Chicken Divan is a chicken casserole usually served with broccoli and Mornay sauce. It was named after the place of its invention, the Divan Parisien Restaurant in the New York City Chatham Hotel where it was served as the signature dish in the early twentieth century. Its creator was a chef named Lagasi. In French, the word divan refers to a meeting place or great hall.
The dish is now commonly prepared with regular Parmesan cheese and remains one of the most classic American casserole dishes today. A "quick" version can be made with pre-cooked chicken breasts, prepared mayonnaise and canned soup. Some versions are topped with potato chips, in a manner similar to that of funeral potatoes.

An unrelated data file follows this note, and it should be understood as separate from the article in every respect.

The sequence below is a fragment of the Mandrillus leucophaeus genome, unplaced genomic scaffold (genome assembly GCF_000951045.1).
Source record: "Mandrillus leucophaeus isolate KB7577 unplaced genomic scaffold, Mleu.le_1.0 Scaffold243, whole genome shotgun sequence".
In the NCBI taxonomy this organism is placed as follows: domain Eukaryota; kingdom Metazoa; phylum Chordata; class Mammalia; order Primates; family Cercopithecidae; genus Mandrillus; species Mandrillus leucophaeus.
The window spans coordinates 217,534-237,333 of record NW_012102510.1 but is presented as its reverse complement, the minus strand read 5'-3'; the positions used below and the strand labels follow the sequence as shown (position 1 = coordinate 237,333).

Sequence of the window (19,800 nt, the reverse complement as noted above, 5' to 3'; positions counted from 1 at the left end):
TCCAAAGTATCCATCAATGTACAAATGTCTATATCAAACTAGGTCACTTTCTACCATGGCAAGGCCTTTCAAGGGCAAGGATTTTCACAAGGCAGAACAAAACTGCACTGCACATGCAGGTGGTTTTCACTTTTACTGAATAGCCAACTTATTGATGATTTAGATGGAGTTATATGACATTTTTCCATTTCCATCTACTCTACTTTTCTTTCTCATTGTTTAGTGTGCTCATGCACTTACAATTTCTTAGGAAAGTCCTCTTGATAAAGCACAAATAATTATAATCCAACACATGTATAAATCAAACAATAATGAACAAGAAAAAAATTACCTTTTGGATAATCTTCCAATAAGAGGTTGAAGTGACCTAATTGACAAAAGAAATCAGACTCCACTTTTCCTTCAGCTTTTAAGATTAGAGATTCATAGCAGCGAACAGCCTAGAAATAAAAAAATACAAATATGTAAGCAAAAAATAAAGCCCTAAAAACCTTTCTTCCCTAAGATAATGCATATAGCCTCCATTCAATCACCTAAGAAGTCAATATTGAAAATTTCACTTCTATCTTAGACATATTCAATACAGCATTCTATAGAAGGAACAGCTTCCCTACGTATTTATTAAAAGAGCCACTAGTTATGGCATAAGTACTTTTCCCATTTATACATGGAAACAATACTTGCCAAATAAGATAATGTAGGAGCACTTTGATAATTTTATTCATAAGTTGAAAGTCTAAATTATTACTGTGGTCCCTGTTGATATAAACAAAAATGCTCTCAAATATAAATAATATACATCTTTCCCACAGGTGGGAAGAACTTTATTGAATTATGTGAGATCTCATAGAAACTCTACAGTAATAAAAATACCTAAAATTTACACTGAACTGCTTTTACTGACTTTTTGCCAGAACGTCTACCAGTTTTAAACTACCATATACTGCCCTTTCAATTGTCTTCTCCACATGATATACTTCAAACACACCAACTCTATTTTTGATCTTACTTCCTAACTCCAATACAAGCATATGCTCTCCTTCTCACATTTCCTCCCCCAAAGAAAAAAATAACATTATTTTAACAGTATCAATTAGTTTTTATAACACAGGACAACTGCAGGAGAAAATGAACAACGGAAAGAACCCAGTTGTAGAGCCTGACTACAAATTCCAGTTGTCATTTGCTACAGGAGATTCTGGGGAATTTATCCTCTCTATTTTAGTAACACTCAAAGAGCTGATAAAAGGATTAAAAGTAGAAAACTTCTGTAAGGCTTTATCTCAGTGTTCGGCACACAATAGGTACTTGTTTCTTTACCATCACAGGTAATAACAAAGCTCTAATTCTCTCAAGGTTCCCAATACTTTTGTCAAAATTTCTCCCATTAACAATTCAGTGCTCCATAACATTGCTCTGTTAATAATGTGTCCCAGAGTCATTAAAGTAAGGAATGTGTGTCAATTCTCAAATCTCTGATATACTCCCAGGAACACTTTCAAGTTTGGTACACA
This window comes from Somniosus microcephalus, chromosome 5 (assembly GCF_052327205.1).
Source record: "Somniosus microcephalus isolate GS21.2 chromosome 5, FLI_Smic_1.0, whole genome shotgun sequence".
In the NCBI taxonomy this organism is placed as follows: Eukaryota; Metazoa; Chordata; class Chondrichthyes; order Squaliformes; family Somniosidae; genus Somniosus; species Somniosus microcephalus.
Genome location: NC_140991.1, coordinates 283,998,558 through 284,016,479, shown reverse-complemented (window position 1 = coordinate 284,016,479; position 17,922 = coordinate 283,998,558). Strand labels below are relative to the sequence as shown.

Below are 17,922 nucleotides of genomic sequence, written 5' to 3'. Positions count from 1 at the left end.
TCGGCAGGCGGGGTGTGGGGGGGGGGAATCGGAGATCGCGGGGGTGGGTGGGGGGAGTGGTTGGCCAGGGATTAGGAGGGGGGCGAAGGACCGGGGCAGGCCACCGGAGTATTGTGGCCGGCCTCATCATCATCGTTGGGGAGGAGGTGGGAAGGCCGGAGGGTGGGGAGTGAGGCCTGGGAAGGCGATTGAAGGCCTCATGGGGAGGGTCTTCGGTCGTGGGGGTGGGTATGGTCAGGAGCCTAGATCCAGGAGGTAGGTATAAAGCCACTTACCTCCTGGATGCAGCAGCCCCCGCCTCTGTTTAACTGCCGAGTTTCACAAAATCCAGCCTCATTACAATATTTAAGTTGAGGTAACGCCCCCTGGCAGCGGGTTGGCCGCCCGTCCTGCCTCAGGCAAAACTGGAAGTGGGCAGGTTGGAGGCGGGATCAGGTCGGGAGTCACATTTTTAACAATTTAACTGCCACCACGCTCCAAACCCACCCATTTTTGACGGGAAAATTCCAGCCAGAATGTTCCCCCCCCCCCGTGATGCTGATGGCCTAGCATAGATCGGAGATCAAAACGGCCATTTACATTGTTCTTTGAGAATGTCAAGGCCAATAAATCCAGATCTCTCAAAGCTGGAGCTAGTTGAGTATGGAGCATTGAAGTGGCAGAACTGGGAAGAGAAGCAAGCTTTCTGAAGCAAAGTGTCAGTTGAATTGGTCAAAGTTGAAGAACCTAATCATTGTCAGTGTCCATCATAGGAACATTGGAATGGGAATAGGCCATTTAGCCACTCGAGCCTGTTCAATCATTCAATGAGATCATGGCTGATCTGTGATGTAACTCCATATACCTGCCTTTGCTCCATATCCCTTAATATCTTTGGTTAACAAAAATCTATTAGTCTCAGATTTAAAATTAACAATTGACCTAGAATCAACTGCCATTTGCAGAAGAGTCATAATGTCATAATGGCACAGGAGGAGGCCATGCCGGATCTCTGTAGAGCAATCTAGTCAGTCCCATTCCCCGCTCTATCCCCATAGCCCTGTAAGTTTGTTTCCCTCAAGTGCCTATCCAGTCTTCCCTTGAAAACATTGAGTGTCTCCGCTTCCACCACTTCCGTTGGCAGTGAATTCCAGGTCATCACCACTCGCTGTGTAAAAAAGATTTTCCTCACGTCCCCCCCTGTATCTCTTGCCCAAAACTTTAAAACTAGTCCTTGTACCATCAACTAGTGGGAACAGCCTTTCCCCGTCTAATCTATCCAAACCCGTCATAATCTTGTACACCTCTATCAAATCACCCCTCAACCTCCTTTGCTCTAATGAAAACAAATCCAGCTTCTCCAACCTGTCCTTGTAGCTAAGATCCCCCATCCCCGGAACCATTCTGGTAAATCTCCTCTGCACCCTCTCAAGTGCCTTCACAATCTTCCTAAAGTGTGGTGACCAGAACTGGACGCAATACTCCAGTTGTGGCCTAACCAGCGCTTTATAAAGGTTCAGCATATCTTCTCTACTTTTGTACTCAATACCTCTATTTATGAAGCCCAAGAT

There are many historic recipes for Chicken Divan found in cookbooks dating to the late 1950s and early 1960s, but their authenticity is uncertain since the original recipe was kept a secret. An approximation based on hints from the maître d'hôtel of the Divan Parisien is made with poached chicken breasts, broccoli and a cheesy béchamel, or Mornay sauce, enriched with egg yolks.